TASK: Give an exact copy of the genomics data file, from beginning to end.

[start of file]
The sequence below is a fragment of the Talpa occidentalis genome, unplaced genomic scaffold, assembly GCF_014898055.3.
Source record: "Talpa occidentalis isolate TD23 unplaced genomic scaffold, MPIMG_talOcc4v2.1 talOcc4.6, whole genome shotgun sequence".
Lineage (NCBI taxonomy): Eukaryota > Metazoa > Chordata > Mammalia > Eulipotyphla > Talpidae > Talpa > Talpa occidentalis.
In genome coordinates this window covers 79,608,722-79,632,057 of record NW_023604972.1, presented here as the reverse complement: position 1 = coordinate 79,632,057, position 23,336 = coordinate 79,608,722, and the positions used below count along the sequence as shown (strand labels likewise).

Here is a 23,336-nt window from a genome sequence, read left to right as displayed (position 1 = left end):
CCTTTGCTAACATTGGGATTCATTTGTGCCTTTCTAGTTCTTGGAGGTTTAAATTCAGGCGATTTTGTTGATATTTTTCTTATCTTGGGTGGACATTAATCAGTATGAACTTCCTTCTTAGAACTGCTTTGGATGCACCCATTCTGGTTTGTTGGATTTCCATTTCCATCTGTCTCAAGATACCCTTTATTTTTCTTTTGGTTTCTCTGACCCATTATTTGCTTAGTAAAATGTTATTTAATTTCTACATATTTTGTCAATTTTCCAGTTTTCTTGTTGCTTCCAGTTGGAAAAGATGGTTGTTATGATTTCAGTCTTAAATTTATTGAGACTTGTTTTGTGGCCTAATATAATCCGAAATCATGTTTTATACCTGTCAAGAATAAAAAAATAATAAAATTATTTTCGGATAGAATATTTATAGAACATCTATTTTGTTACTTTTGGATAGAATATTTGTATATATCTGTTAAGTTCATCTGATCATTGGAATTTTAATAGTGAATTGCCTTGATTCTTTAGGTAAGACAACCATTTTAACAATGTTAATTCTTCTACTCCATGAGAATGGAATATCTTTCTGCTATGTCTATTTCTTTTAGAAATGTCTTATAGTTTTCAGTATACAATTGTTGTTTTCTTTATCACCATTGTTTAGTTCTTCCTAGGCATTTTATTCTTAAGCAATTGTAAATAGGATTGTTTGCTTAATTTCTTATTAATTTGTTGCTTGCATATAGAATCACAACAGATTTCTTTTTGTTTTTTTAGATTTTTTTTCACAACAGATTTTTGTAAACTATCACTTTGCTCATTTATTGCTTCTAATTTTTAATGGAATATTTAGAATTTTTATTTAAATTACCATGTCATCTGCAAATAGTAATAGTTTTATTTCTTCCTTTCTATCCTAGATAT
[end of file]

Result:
The sequence below is a fragment of the Talpa occidentalis genome, unplaced genomic scaffold, assembly GCF_014898055.3.
Source record: "Talpa occidentalis isolate TD23 unplaced genomic scaffold, MPIMG_talOcc4v2.1 talOcc4.6, whole genome shotgun sequence".
Lineage (NCBI taxonomy): Eukaryota > Metazoa > Chordata > Mammalia > Eulipotyphla > Talpidae > Talpa > Talpa occidentalis.
In genome coordinates this window covers 79,608,722-79,632,057 of record NW_023604972.1, presented here as the reverse complement: position 1 = coordinate 79,632,057, position 23,336 = coordinate 79,608,722, and the positions used below count along the sequence as shown (strand labels likewise).

Here is a 23,336-nt window from a genome sequence, read left to right as displayed (position 1 = left end):
CCTTTGCTAACATTGGGATTCATTTGTGCCTTTCTAGTTCTTGGAGGTTTAAATTCAGGCGATTTTGTTGATATTTTTCTTATCTTGGGTGGACATTAATCAGTATGAACTTCCTTCTTAGAACTGCTTTGGATGCACCCATTCTGGTTTGTTGGATTTCCATTTCCATCTGTCTCAAGATACCCTTTATTTTTCTTTTGGTTTCTCTGACCCATTATTTGCTTAGTAAAATGTTATTTAATTTCTACATATTTTGTCAATTTTCCAGTTTTCTTGTTGCTTCCAGTTGGAAAAGATGGTTGTTATGATTTCAGTCTTAAATTTATTGAGACTTGTTTTGTGGCCTAATATAATCCGAAATCATGTTTTATACCTGTCAAGAATAAAAAAATAATAAAATTATTTTCGGATAGAATATTTATAGAACATCTATTTTGTTACTTTTGGATAGAATATTTGTATATATCTGTTAAGTTCATCTGATCATTGGAATTTTAATAGTGAATTGCCTTGATTCTTTAGGTAAGACAACCATTTTAACAATGTTAATTCTTCTACTCCATGAGAATGGAATATCTTTCTGCTATGTCTATTTCTTTTAGAAATGTCTTATAGTTTTCAGTATACAATTGTTGTTTTCTTTATCACCATTGTTTAGTTCTTCCTAGGCATTTTATTCTTAAGCAATTGTAAATAGGATTGTTTGCTTAATTTCTTATTAATTTGTTGCTTGCATATAGAATCACAACAGATTTCTTTTTGTTTTTTTAGATTTTTTTTCACAACAGATTTTTGTAAACTATCACTTTGCTCATTTATTGCTTCTAATTTTTAATGGAATATTTAGAATTTTTATTTAAATTACCATGTCATCTGCAAATAGTAATAGTTTTATTTCTTCCTTTCTATCCTAGATAT